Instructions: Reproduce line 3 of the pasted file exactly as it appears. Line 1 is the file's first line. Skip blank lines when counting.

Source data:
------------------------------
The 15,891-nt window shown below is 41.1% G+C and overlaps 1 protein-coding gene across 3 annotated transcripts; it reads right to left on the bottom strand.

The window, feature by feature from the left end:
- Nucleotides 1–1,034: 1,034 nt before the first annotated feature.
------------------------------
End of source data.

- Nucleotides 1–1,034: 1,034 nt before the first annotated feature.